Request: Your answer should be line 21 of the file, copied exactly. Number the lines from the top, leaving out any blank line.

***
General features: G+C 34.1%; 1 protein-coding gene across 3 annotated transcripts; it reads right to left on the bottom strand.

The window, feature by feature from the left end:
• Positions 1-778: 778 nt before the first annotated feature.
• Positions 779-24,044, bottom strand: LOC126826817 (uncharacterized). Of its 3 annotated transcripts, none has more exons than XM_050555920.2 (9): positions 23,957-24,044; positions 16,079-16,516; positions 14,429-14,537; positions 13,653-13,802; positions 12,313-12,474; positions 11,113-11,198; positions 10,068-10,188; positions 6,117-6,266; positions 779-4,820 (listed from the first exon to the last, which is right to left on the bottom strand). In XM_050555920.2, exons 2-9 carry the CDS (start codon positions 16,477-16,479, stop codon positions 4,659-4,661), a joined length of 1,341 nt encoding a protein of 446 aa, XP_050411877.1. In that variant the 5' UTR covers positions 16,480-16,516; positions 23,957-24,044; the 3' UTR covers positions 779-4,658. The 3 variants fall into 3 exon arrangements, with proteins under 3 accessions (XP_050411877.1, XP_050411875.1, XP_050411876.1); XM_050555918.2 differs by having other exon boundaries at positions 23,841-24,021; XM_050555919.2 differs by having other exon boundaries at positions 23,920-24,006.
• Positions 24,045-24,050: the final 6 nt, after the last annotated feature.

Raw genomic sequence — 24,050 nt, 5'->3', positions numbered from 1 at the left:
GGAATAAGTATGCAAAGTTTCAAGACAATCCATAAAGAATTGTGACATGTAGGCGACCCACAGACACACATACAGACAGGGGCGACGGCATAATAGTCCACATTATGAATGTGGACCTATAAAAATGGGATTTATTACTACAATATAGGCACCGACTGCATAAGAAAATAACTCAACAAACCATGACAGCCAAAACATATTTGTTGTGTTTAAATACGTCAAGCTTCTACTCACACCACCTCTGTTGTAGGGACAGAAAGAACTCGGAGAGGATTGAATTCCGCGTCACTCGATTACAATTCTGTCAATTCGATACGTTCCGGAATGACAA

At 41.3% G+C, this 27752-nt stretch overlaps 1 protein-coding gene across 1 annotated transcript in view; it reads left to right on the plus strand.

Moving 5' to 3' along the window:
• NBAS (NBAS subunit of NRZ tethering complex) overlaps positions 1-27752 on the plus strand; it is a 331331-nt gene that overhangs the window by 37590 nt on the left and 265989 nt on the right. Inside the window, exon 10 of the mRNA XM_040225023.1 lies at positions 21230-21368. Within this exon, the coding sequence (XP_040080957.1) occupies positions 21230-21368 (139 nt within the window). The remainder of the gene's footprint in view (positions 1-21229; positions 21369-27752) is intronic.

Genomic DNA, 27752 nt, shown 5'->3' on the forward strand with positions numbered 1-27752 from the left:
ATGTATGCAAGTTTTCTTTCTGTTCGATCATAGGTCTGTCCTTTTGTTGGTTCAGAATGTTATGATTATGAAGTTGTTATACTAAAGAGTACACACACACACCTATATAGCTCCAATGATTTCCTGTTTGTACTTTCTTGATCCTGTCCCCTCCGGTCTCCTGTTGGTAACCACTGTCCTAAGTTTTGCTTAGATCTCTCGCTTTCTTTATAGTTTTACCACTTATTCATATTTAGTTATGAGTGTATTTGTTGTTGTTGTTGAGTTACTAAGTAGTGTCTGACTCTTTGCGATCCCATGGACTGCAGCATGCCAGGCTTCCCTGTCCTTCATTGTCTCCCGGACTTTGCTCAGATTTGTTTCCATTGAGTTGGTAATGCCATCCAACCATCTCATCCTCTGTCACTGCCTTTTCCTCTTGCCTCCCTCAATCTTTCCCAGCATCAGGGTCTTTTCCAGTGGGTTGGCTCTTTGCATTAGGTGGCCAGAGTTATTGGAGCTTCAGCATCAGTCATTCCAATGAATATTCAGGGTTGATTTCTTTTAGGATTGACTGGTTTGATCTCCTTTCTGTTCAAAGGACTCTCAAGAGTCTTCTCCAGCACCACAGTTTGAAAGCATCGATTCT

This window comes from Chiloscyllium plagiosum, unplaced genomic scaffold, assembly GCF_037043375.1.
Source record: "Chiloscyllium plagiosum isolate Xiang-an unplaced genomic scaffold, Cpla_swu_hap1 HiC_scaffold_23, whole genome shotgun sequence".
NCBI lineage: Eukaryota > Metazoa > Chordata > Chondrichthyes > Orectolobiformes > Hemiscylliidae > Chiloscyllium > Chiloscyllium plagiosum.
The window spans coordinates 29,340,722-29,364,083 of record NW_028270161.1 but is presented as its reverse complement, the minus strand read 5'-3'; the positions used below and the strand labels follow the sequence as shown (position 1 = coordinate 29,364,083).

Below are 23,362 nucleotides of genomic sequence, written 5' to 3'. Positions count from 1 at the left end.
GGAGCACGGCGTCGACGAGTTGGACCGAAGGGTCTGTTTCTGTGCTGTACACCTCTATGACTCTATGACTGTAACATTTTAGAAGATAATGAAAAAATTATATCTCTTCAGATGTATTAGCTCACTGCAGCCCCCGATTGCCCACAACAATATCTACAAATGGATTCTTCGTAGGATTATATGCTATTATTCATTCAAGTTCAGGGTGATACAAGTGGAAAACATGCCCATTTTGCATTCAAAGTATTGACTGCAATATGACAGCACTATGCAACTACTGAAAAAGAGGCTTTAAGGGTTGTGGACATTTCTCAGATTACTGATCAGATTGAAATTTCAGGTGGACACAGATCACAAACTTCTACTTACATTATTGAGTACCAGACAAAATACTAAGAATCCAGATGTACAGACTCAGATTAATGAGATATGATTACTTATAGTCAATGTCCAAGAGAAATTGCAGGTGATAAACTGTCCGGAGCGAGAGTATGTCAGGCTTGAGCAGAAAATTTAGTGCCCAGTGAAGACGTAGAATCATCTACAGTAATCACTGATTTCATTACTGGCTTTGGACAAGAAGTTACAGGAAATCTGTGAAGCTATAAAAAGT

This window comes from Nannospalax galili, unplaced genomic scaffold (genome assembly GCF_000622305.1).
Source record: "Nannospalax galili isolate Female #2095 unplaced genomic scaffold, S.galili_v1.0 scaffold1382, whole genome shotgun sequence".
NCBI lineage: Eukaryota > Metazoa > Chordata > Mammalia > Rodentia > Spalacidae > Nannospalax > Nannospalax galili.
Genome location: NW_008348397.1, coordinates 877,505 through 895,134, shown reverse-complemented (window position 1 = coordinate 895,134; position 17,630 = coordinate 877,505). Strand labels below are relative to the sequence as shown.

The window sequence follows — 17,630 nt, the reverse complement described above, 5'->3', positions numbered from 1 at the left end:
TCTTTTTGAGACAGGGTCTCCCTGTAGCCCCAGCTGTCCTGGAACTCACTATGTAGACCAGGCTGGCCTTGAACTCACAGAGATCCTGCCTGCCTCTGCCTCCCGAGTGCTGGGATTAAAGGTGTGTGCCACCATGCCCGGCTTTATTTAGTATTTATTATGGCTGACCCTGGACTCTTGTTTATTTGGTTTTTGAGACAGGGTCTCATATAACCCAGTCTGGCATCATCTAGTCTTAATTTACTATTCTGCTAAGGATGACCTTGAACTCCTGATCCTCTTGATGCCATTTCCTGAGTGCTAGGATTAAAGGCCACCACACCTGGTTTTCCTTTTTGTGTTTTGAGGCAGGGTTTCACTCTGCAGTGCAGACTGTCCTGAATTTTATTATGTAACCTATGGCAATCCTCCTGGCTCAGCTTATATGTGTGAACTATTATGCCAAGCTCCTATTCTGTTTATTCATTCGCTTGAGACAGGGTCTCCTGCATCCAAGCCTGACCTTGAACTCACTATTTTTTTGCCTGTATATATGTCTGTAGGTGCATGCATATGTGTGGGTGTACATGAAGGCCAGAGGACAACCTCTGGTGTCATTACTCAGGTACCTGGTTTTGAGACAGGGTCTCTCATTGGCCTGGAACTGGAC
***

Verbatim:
NCBI lineage: Eukaryota > Metazoa > Chordata > Mammalia > Rodentia > Spalacidae > Nannospalax > Nannospalax galili.